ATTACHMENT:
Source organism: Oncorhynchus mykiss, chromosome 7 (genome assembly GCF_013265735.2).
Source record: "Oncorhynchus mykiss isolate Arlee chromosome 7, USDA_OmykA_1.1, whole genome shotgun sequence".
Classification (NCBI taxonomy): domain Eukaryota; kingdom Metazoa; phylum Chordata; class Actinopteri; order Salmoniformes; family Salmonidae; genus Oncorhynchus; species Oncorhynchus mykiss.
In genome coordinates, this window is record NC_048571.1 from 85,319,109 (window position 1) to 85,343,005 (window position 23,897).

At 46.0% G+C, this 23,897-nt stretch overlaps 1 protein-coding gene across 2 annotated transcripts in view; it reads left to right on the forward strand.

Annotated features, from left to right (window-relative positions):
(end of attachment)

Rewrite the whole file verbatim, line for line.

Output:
Source organism: Oncorhynchus mykiss, chromosome 7 (genome assembly GCF_013265735.2).
Source record: "Oncorhynchus mykiss isolate Arlee chromosome 7, USDA_OmykA_1.1, whole genome shotgun sequence".
Classification (NCBI taxonomy): domain Eukaryota; kingdom Metazoa; phylum Chordata; class Actinopteri; order Salmoniformes; family Salmonidae; genus Oncorhynchus; species Oncorhynchus mykiss.
In genome coordinates, this window is record NC_048571.1 from 85,319,109 (window position 1) to 85,343,005 (window position 23,897).

At 46.0% G+C, this 23,897-nt stretch overlaps 1 protein-coding gene across 2 annotated transcripts in view; it reads left to right on the forward strand.

Annotated features, from left to right (window-relative positions):